we talked about two types: numbers and functions (ignore booleans or
anything else for now), we will use these two types for now.
> In general, this means that we are using the *Types are Sets* meaning
> for types, and specifically, we will be implmenting a type system
> known as a *HindleyMilner* system. This is *not* what Typed Racket
> is using. In fact, one of the main differences is that in our type
> system each binding has exactly one type, whereas in Typed Racket an
> identifier can have different types in different places in the code.
> An example of this is something that we've talked about earlier:
>
> (: foo : (U String Number) > Number)
> (define (foo x) ; \ these `x`s have a
> (if (number? x) ; / (U Number String) type
> (+ x 1) ; > this one is a Number
> (stringlength x))) ; > and this one is a String
A type system is presented as a collection of rules called "type
judgments", which describe how to determine the type of an expression.
Beside the types and the judgments, a type system specification needs a
(decidable) algorithm that can assign types to expressions.
Such a specification should have one rule for every kind of syntactic
construct, so when we get a program we can determine the precise type of
any expression. Also, these judgments are usually recursive since a
type judgment will almost always rely on the types of subexpressions
(if any).
For our restricted system, we have two rules (= judgments) that we can
easily specify:
n : Number (any numeral `n' is a number)
{fun {x} E} : Function
And what about an identifier? Well, it is clear that we need to keep
some form of an environment that will keep an account of types assigned
to identifiers (note: all of this is not at runtime). This environment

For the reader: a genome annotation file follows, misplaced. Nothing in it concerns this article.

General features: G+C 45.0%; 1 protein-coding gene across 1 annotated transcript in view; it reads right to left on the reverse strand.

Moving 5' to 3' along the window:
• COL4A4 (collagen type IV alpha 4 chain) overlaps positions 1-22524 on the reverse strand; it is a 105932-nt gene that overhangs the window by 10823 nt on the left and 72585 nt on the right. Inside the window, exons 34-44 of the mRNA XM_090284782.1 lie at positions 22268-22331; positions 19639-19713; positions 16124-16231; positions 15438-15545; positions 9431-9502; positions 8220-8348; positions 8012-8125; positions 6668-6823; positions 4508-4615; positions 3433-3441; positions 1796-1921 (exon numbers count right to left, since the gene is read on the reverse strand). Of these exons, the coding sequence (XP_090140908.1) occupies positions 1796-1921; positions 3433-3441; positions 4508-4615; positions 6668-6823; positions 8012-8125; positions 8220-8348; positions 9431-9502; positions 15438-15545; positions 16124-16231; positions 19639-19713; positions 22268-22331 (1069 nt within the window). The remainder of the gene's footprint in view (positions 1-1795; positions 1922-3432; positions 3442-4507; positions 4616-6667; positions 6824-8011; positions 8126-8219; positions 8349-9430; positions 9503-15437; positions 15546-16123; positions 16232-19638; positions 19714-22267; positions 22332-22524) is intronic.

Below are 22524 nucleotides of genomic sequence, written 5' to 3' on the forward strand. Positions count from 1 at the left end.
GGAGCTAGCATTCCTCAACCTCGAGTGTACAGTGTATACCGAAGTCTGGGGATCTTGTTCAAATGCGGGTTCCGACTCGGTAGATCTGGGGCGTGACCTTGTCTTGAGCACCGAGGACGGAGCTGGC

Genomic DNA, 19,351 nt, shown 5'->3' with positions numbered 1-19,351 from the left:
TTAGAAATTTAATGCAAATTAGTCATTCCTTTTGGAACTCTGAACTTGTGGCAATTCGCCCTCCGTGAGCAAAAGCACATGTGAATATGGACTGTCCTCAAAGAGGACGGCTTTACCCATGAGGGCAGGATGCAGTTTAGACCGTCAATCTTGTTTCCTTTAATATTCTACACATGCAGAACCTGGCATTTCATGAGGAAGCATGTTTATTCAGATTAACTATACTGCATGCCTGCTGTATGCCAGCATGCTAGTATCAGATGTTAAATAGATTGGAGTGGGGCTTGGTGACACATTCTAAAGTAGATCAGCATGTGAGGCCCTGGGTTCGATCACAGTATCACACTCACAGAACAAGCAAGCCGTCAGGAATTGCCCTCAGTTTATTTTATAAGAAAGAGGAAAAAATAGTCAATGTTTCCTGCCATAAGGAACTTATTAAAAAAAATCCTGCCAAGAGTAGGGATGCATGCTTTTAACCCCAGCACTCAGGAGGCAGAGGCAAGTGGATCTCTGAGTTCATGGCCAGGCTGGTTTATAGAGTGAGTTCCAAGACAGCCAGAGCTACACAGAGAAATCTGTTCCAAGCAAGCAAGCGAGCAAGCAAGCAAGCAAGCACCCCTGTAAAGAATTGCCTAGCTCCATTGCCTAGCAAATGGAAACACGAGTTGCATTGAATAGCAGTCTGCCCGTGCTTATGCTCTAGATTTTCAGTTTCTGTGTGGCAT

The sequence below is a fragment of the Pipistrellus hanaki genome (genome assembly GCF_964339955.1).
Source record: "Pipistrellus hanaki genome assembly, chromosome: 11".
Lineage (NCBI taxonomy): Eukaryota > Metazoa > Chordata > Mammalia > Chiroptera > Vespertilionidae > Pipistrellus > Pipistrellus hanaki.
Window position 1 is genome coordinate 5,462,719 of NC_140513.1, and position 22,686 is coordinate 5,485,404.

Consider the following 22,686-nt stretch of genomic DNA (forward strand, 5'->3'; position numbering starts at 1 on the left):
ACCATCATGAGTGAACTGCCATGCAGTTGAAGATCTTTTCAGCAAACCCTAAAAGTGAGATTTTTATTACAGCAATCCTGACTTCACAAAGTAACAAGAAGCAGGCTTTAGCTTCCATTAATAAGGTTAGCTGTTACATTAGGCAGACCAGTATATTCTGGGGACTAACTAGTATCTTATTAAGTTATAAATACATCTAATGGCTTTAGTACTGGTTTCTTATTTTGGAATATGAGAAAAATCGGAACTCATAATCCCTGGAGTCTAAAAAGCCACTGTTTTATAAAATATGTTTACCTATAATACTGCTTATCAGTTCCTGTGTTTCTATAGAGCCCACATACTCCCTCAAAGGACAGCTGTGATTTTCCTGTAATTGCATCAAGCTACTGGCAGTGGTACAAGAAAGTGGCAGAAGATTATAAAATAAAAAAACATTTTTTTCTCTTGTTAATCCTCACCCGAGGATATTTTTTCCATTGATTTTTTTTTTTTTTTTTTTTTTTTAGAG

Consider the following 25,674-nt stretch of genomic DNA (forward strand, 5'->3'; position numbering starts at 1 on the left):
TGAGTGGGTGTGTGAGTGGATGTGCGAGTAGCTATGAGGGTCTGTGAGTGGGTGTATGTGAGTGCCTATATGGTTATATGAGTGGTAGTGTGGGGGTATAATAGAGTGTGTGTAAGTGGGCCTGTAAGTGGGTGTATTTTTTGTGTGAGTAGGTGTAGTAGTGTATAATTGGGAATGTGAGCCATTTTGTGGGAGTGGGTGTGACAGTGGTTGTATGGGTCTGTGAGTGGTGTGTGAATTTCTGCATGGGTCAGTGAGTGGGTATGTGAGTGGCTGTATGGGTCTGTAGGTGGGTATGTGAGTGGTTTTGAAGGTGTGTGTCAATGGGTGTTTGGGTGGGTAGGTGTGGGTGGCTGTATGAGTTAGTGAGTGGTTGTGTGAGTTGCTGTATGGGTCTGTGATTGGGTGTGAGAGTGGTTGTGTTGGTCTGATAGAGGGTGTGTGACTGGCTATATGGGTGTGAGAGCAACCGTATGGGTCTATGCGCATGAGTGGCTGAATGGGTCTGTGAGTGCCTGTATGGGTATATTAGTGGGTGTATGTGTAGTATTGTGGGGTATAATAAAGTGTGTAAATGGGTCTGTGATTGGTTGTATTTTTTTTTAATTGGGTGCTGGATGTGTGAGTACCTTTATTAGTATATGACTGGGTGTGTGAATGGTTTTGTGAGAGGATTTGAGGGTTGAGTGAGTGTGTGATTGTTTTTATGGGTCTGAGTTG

is used in all type judgments, and usually written as a capital Greek
Gamma character (in some places `G` is used to stick to ASCII texts).
The conventional way to write the two rules above is:
Γ ⊢ n : Number
Γ ⊢ {fun {x} E} : Function
The first one is read as "Gamma proves that `n` has the type `Number`".
Note that this is a syntactic environment, much like DEENVs that you
have seen in homework.
So, we can write a rule for identifiers that simply has the type
assigned by the environment:
Γ ⊢ x : Γ(x) ; "Γ(x)" is similar to a "lookup(x, Γ)"
We now need a rule for addition and a rule for application (note: we're
using a very limited subset of our old language, where arithmetic
operators are not function applications). Addition is easy: if we can
prove that both `a` and `b` are numbers in some environment Γ, then we
know that `{+ a b}` is a number in the same environment. We write this
as follows:
Γ ⊢ A : Number Γ ⊢ B : Number
———————————————————————————————
Γ ⊢ {+ A B} : Number
Now, what about application? We need to refer to some arbitrary type
now, and the common letter for that is a Greek lowercase tau:
Γ ⊢ F : Function Γ ⊢ V : τᵥ
—————————————————————————————
Γ ⊢ {call F V} : ???
that is  if we can prove that `f` is a function, and that `v` is a
value of some type `τₐ`, then ... ??? Well, we need to know more about
`f`: we need to know what type it consumes and what type it returns. So
a simple `function` is not enough  we need some sort of a function
type that specifies both input and output types. We will use the
notation that was seen throughout the semester and dump `function`. Now
we can write:
Γ ⊢ F : (τ₁ > τ₂) Γ ⊢ V : τ₁
——————————————————————————————
Γ ⊢ {call F V} : τ₂
which makes sense  if you take a function of type `τ₁>τ₂` and you
feed it what it expects, you get the obvious output type. But going
back to the language  where do we get these new arrow types from? We
will modify the language and require that every function specifies its
input and output type (and assume we have only one argument functions).
For example, we will write something like this for a function that is
the curried version of addition:
{fun {x : Number} : (Number > Number)